Peter's Ministry in Acts 10

Acts 10  •  9 min. read  •  grade level: 7
Listen from:
In what various forms the grace of God shines on the pages of Scripture! At times the eye catches some fresh image of this, and looks at it with admiration. An instance of the way of grace will be found in this chapter.
It is the record of a piece of spiritual husbandry. In the narrative which it gives us, we have the soil that is about to be cultivated; then the sower, and the seed, and the lord of the harvest presiding over the whole work from first to last.
Cornelius and his household are the soil, now under the husbandry of God. Peter is the sower; and the words which he spoke in the house of Cornelius are the seed. This is all plain and simple. But the chief thing to be noticed, we may say, is the hand, the divine band, that presides over and orders all this interesting action.
And in this action we get witnesses of grace in its tenderness, in its strength, and in its glory.
We have two visions, one to Cornelius and one to Peter.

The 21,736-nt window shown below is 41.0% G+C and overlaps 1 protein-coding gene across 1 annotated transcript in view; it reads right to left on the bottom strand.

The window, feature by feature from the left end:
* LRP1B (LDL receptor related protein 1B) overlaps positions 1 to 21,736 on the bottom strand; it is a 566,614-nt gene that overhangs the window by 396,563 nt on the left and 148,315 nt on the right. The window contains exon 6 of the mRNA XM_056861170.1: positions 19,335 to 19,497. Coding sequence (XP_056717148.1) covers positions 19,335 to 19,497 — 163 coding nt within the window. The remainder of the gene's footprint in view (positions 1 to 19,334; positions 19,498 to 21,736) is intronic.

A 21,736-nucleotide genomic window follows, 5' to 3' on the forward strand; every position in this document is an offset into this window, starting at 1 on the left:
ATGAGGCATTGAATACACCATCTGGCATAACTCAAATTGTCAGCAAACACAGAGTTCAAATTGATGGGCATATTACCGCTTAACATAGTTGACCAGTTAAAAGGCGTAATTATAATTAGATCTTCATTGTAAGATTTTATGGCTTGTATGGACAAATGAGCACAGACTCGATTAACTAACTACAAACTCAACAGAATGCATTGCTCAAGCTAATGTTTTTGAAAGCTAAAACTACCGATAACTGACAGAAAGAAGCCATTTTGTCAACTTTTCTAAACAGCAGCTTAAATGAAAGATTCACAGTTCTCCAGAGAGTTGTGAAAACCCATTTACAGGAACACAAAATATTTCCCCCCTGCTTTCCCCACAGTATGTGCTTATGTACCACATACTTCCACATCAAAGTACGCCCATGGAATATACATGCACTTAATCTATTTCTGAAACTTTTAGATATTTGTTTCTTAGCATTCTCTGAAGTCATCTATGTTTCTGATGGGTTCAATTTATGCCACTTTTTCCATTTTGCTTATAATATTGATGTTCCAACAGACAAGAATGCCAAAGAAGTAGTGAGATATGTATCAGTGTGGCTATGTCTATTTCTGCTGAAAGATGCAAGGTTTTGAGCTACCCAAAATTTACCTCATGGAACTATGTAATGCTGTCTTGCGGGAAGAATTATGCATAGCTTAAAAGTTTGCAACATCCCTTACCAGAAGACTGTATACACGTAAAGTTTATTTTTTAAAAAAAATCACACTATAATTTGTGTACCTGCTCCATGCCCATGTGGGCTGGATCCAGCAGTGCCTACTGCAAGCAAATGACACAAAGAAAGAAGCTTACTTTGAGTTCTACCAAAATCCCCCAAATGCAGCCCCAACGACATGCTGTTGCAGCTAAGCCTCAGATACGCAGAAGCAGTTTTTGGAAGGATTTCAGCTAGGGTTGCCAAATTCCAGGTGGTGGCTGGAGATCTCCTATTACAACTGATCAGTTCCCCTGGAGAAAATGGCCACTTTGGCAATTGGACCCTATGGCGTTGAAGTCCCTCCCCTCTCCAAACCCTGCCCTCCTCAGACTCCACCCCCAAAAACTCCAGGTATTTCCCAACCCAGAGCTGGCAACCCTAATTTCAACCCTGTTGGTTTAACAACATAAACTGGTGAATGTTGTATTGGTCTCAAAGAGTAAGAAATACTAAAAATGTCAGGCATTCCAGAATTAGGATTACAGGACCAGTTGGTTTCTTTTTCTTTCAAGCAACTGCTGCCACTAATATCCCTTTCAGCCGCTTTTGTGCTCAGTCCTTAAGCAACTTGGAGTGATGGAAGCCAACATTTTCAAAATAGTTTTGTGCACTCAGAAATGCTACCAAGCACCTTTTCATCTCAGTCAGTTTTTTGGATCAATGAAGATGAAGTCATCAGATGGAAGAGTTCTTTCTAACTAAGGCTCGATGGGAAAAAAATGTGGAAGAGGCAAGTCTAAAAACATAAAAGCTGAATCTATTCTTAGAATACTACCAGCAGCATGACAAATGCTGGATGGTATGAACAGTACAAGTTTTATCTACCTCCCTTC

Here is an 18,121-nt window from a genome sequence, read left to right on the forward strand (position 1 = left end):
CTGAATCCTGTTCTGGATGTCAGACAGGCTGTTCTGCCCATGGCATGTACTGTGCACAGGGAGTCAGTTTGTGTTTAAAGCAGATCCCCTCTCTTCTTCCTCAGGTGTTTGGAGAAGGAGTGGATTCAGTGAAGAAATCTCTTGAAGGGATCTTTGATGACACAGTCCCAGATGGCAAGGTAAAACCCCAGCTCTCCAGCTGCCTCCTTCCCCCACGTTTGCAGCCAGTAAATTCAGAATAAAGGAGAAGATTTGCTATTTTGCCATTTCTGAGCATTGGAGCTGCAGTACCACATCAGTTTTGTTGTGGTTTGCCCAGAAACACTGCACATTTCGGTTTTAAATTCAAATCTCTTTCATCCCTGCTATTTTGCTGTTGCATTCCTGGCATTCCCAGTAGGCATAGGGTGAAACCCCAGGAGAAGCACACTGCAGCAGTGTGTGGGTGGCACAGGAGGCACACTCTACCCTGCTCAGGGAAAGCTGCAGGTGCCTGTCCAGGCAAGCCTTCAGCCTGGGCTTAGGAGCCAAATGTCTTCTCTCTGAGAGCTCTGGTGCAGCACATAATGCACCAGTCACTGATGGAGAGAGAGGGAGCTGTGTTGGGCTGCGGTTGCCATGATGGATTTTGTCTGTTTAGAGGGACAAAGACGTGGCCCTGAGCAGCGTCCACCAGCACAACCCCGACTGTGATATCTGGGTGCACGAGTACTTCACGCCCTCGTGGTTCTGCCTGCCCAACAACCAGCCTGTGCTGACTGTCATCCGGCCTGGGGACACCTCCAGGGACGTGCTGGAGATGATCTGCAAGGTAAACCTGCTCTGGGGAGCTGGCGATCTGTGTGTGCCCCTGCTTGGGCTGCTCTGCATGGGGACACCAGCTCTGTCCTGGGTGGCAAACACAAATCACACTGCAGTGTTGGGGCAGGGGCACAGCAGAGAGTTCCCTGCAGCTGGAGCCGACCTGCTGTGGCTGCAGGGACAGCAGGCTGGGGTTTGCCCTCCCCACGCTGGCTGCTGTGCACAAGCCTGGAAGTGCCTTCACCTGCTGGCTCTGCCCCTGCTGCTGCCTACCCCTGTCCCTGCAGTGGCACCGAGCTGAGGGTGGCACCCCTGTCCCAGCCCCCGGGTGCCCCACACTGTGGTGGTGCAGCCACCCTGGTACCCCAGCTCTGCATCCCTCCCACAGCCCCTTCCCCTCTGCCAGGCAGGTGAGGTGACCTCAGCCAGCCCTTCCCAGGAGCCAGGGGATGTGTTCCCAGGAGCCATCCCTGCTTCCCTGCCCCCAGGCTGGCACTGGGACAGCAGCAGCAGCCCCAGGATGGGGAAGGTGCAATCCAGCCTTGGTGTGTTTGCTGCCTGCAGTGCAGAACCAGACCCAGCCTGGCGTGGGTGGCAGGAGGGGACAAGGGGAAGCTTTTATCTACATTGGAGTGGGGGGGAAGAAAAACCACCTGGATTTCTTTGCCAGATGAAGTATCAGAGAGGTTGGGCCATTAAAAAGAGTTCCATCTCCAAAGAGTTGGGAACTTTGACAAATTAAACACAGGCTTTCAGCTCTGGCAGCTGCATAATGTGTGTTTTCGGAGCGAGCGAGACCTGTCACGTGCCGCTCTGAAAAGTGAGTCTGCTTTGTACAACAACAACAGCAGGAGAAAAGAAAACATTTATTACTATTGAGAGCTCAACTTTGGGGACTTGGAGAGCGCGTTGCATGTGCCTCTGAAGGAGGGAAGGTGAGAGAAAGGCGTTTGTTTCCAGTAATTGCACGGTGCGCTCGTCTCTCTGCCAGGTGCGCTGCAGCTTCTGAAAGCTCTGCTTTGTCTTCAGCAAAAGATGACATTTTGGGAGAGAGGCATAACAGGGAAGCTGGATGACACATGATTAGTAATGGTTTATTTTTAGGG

Cornelius, at the time when this scene opens, was a piece of fallow-ground which had already been under the action of the plow. He was prepared for the sower by the hand of God, as all " good ground" is. He had been under certain exercises of conscience. The Father, I may say, had been drawing him. He was not at ease. He did many things religiously, and did them with a heart that would fain bow to God and seek Him. God had found him, but he had not found God. But here, grace shines in its tenderness-for such a condition of soul as this is of price in His sight; so that a special message is now sent from heaven to guide it in the way of peace. The angel tells Cornelius that he had a memorial with God, and that he himself had been sent expressly to put him in the way of hearing words of salvation.